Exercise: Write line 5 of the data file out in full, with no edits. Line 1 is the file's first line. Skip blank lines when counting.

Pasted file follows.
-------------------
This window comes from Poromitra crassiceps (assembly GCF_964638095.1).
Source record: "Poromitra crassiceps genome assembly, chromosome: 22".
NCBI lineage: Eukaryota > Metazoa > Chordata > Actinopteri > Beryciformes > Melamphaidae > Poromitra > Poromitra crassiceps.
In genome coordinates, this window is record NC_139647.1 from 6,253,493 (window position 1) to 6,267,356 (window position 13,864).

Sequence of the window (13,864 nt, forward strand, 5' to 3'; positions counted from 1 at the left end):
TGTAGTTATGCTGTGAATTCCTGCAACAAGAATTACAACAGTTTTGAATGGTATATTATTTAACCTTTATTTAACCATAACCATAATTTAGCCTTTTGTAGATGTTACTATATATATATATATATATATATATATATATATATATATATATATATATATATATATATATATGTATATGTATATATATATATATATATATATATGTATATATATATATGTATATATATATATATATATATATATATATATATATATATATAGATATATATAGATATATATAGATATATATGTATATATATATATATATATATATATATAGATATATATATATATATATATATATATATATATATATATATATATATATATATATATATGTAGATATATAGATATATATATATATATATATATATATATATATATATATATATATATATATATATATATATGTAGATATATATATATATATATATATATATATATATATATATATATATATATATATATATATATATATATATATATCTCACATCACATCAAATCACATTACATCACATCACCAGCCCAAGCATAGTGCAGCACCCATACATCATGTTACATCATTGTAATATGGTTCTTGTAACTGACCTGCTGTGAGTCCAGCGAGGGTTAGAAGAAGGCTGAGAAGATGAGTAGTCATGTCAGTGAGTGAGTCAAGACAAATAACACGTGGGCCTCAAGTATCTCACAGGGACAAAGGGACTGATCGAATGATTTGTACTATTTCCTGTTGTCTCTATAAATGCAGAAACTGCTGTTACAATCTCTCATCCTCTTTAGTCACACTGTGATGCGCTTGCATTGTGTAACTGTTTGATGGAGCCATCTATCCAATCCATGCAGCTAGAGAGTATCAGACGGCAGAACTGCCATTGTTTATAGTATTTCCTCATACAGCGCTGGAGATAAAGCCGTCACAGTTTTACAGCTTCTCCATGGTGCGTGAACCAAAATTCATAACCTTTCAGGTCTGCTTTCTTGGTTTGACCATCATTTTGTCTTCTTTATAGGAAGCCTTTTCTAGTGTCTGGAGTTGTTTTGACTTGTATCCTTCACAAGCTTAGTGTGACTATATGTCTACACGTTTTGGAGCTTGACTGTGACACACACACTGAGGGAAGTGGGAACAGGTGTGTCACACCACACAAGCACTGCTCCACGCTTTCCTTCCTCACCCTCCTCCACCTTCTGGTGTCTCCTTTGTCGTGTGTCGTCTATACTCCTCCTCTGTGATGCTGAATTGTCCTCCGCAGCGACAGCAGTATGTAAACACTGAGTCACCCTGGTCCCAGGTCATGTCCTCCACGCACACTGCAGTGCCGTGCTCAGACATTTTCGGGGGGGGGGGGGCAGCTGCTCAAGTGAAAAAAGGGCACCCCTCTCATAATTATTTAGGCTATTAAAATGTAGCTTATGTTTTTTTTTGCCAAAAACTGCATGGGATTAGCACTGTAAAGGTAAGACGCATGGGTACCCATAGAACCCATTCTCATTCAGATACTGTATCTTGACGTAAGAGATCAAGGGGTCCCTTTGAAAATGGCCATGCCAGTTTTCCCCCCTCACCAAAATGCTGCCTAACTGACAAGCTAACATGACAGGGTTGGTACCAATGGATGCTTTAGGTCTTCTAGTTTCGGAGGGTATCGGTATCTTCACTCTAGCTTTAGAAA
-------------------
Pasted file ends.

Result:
Sequence of the window (13,864 nt, forward strand, 5' to 3'; positions counted from 1 at the left end):